Continuing about my 1948 canoe trip from "Wooden Canoe":
" Grandpa complained that the one thing they could count on throughout the trip was that the wind would always be in their faces, no matter from which direction they were paddling. The same phenomenon held true for smoke from campfires---always in the eyes."
We only got really lost once. It was after a day in civilization. When we reached the northernmost point of our journey we had arrived at the little wide-place-in-the road on TransCanada Highway 17 known as Wabigoon. We spent a short time in a Hudson's Bay Post replenishing our provisions and a long time in an Official Ontario Purveyor of Beer. We returned late to our last campsite which we had named "Slimy Island" because that's what it was. Next morning we are off on the return which, after some upstream paddling and a couple of portages, will find us in the Turtle River, a tributary of Rainy Lake. In a big marshy bay we find what we think is the right river flowing in and confidently head upstream. It is extremely serpentine thus masking what direction we were really heading. The hangovers from the previous day's imbibing didn't help. Late in the day we came to a bridge where no bridge should be. We have inadvertently arrived back at the TransCanada Highway an unknown number of miles east of where we spent the day before. Determined not to waste an entire day we decide to skip camping and spend the night going back downstream to where we started the day. So with the bow man snoozing and the stern man steering we drifted all the way back to our point of departure. Daylight enables us to find the right stream and we are on our way again. Today I used Google Earth and MapQuest to go back and relive that misadventure.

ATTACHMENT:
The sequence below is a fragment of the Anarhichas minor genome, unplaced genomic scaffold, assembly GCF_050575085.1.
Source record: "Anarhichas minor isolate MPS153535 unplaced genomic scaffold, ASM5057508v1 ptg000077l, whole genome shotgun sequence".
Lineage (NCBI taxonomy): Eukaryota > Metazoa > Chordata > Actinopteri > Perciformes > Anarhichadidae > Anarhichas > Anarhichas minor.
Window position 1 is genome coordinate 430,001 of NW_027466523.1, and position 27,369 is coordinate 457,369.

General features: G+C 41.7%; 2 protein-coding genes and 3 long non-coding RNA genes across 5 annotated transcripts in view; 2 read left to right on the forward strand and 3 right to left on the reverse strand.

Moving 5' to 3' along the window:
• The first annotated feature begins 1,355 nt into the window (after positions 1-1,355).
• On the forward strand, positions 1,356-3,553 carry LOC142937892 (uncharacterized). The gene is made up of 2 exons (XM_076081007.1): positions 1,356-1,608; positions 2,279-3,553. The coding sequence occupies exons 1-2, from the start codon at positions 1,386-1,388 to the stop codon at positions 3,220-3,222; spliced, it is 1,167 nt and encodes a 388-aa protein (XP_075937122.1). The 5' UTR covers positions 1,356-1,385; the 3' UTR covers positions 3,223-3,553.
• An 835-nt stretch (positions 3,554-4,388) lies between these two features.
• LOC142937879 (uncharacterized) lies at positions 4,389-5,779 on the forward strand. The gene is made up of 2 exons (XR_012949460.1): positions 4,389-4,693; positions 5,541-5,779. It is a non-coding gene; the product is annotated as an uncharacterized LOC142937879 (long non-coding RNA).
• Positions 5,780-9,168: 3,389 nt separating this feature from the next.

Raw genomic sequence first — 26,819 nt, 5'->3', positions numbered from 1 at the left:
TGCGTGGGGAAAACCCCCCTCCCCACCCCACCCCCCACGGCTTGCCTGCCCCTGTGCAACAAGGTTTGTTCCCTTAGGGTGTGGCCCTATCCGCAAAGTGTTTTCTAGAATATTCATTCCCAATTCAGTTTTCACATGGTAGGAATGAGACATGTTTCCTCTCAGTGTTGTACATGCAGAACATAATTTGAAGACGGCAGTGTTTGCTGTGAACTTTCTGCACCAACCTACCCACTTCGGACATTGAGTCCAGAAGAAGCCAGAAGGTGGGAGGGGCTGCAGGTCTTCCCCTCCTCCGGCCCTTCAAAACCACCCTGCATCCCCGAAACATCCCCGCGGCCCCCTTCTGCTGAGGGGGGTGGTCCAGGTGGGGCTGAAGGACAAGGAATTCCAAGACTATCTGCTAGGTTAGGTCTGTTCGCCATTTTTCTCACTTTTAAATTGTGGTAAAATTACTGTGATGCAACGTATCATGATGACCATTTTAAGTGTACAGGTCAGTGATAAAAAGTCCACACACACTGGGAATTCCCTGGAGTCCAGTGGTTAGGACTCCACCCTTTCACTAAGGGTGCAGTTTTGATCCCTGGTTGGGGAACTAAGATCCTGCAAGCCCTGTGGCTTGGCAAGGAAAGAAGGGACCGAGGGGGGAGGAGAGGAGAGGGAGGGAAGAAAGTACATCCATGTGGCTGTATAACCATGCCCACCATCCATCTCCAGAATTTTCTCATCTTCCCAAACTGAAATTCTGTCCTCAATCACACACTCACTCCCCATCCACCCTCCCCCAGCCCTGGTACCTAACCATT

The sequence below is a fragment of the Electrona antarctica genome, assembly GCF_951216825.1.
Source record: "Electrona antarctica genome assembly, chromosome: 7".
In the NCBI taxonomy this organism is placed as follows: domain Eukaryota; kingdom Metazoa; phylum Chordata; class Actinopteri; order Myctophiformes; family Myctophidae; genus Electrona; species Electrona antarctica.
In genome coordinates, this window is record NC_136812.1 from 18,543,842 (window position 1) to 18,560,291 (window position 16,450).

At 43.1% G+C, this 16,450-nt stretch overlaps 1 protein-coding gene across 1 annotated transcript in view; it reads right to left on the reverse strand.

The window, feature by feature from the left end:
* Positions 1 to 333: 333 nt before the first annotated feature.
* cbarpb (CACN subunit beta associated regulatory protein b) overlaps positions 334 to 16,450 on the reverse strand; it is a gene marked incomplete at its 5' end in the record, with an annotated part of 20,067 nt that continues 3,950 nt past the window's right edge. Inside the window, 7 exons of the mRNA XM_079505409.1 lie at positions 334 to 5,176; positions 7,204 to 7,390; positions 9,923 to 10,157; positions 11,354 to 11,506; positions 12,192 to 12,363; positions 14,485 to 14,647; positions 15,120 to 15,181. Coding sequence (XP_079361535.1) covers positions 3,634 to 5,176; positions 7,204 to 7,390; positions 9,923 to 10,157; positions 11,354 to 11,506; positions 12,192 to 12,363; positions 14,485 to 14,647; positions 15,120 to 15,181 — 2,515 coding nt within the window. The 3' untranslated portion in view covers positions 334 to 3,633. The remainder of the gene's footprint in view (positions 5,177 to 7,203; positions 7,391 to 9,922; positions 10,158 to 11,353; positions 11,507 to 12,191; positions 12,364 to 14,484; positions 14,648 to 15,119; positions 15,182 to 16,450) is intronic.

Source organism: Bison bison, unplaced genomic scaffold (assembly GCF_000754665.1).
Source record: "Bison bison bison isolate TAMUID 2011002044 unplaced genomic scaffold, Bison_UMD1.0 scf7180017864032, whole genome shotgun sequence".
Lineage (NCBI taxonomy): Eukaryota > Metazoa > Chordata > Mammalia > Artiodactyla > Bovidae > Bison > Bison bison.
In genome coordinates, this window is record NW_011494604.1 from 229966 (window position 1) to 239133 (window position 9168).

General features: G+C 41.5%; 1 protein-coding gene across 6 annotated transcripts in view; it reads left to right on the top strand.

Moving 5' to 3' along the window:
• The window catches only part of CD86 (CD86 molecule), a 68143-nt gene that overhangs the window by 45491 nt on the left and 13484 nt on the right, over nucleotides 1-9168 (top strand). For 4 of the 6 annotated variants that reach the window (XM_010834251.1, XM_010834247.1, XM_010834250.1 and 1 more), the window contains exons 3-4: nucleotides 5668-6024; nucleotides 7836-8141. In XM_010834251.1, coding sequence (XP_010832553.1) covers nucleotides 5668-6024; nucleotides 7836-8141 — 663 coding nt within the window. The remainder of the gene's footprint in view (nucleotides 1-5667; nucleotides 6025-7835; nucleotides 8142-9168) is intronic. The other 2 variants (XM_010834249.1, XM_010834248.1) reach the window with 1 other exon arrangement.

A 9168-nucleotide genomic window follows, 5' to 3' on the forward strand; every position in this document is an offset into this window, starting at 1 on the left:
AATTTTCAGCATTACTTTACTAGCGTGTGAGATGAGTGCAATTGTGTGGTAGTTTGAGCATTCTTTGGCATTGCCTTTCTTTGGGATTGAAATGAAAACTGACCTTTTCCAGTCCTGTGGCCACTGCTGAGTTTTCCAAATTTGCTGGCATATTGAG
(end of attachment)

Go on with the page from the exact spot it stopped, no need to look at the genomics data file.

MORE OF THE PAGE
" The year 1948 was back in what Grandpa called the good old days when smoking was fun and guilt-free. The veterans' habits had been nurtured during the war by the availability of cigarettes at 5 cents per pack in the PX or ship's store and free in field rations. The point of his telling about their low-cost addiction was to try to explain away why, after leaving their last pack of cigarettes on a rock towards the end of the trip, two grown men would paddle back several miles to retrieve the fags and travel an equal distance to get back to where they turned around. Grandpa said that one consolation was that one of these legs was downwind."
Cigarette adds used to dominate magazines and radio like prescription drug commercials and two-page ads dominate TV and magazines now. My Dad smoked Camels so that was what I learned on. I didn't start until I was 19 and had a hard time with coughing and hacking but I stuck with it until it took. "I'd Walk a Mile for a Camel" their ad went. "Lucky Strike Green Has Gone to War" their ad said when they changed from green packs to white to save chromium. "Blow a Little My Way" said the seductive girl to the Chesterfield smoker.
"It was four skinny, hard muscled, sun tanned, mosquito bitten, unshaven, smelly canoeists who successfully and happily arrived back at Rainy Lake. Ken, Ned and Jim, freshly graduated from engineering school, went on to start their careers and John went back to college."
John and Ken are gone now but Ned is still around, living in a fancy retirement community on the Atlantic. The Old Town Otca still exists, one year older than I am, but that's another story.
The Wisconsin River flows 430 miles across the state from Lac Vieux Desert in northern Wisconsin to its junction with the Mississippi River ar Wyalusing State Park in southwestern Wisconsin. Known as "the nation's hardest working river," it has many power dams and resevoirs, mainly on its upper and middle portions along the lower stretch with beautiful scenery and numerous islands.